- SBUX – The bad news is that SBUX’s U.S. results remained weak (though not surprising) and the company is now experiencing challenges in its U.K. markets. The good news is that management further reduced both its U.S. and international new unit growth goals (now targeting negative 60 net new stores in FY09 in the U.S.) It was also encouraging to learn that the company is seeing incremental sales at the stores that are in proximity of the 50 stores that have already been closed. Additionally, management indicated that it is seeing an uptick in afternoon traffic as a result of its Vivanno and Sorbetto beverage launches – posted July 31.
- GMCR - GMCR beat on the bottom line, but not the top. SG&A was down 610 bps in the quarter, which offset the 540 bp increase in COGS. The company can only cut SG&A so much to make up for lower gross margins which leads me to believe that by Q4 the signs of stress will be much more evident that they are today – posted July 31.
The thesis hasn't changed. The facts continue to play more and more into my hand and out of Toyota's. In their home market, Japanese economic trends have materially deteriorated in the past month - they look as bad as this TM chart. Domestically, I can argue forever and a day with the media and the sell side about why I don't care if and when TM overtakes GM as America's leading car salesman - why do I "have to own" a new car or either of these stocks anyway? Reality is that TM and GM are overspending to capture US consumer dollars that are being spent less and less on cars. In May GM was at 19% share and TM was at 18%. I don't buy shares of anything that's shrinking.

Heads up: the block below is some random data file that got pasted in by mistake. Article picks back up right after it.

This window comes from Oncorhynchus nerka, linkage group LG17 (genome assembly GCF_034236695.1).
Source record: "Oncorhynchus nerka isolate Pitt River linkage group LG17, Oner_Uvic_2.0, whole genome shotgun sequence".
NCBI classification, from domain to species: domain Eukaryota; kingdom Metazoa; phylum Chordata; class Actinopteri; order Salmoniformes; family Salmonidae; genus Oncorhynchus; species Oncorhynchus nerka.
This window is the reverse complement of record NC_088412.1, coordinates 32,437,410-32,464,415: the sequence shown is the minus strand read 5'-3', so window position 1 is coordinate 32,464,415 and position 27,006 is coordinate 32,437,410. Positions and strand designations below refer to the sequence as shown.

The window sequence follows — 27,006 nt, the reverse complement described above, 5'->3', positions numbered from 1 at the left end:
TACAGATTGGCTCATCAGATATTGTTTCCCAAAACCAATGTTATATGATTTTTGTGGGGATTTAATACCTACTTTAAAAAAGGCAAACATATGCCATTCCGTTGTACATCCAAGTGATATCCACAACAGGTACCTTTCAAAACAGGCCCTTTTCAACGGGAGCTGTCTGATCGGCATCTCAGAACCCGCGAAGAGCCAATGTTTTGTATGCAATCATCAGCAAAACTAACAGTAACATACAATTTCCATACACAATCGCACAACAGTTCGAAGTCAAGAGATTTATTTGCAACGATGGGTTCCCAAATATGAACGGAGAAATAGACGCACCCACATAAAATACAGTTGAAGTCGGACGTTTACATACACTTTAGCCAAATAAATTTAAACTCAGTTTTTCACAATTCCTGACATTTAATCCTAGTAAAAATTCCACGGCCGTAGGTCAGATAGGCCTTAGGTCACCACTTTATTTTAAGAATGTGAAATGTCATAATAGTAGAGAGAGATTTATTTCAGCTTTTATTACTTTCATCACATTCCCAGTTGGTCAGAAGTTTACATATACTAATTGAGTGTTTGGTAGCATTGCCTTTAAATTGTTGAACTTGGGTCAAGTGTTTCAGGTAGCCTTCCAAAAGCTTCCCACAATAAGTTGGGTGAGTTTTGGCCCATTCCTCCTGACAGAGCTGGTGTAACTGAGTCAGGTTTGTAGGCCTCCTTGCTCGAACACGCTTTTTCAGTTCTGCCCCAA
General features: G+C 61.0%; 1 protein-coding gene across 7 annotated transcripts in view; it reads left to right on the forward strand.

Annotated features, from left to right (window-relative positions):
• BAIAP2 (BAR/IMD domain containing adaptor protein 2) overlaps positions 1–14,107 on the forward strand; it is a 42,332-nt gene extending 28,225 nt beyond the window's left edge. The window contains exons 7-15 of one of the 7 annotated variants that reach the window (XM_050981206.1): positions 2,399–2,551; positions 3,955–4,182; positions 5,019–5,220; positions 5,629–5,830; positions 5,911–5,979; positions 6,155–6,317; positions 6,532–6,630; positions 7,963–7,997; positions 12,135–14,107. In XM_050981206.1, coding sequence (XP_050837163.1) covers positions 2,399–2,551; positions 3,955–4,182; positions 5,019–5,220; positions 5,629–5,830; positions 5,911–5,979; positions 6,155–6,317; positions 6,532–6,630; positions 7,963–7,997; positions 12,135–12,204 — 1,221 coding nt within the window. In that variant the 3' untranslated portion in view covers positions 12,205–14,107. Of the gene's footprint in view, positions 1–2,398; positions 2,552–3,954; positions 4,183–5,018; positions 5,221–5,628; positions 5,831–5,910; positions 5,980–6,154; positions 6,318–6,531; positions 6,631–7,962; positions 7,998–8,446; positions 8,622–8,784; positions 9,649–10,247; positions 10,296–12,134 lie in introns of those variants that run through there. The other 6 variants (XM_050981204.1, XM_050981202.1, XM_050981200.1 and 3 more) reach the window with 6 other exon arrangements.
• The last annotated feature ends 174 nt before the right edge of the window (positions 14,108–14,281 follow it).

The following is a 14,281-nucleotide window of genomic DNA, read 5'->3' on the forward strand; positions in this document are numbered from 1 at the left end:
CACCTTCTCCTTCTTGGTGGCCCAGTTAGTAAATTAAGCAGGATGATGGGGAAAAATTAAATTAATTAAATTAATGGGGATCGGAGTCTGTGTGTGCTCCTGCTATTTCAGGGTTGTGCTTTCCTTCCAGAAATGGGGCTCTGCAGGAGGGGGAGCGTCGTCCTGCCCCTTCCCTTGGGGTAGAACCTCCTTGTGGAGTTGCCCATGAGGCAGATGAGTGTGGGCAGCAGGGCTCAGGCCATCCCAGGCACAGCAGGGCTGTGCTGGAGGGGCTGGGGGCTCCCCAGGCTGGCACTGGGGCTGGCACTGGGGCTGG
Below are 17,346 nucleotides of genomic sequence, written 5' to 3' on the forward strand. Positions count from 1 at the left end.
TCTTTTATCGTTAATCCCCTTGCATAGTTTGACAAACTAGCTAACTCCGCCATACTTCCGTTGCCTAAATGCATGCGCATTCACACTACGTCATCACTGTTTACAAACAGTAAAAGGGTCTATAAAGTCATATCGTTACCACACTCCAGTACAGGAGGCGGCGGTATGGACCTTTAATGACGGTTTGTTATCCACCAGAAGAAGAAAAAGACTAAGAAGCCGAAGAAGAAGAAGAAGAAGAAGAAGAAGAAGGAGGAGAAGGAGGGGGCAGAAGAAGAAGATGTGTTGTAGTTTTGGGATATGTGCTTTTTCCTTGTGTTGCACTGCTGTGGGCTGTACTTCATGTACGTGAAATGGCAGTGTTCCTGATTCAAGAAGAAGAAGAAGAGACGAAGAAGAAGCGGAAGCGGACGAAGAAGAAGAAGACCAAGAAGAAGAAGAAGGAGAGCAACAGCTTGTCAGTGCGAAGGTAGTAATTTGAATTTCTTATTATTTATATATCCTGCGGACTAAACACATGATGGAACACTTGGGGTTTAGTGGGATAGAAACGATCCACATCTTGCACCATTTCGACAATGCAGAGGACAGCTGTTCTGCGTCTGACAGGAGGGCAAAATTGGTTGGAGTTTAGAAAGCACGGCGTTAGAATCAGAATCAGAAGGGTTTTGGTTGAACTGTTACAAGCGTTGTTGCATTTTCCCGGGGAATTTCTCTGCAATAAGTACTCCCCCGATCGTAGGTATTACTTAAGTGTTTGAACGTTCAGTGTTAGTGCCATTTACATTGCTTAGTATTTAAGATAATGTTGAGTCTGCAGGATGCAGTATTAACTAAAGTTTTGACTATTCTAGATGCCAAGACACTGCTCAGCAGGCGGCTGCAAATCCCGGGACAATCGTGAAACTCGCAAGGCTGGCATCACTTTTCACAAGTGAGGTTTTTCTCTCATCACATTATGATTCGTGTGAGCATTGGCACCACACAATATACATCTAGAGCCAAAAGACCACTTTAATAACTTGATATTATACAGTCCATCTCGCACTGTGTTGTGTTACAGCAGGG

Europeans have one car basically per family. The Chinese have 1 child per family. The Japanese population of families is shrinking. What does all of this mean? I'll tell you what it doesn't mean - that Americans owning 2.2 vehicles per shrinking household of income isn't going to inspire a new car sales boom anytime soon, no matter how cool Toyota's used to be. Auto sales in the US are approximately 20% of the total retail sales number. The bulls eye on this line item in US Household spending budgets doesn’t say “yeah, but Toyota’s are different.”
If you're still with us on the TM short side, I'd cover some at $84.34, and re-short any strength back up to the $89-91 range. This one is macro, cyclical, and secular, all at once. I like 3's. Especially one's like these that come together like Toyota's short thesis.
Looking back at 2008 YTD performance, “Global Macro”, as the Street likes to call it, is back! Some investors out there with a rational global fact finding process like Peter Thiel at Clarium capital, are taking advantage of the confusion that seems to be breeding contempt all of a sudden in the momentum oriented levered long community.
Looking back, this is not a new investing “style” of course. On Wall Street, global macro has come and gone out of favor for a generation. One of the pioneers of the global macro trade, John Templeton, passed away this past month, at the age of 95.
The”Fast Money” folks who “buy high, and sell higher” wouldn’t have got along very well with Sir John. One of his classic principles of investing was “to buy when others are despondently selling, and to sell when others are greedily buying.”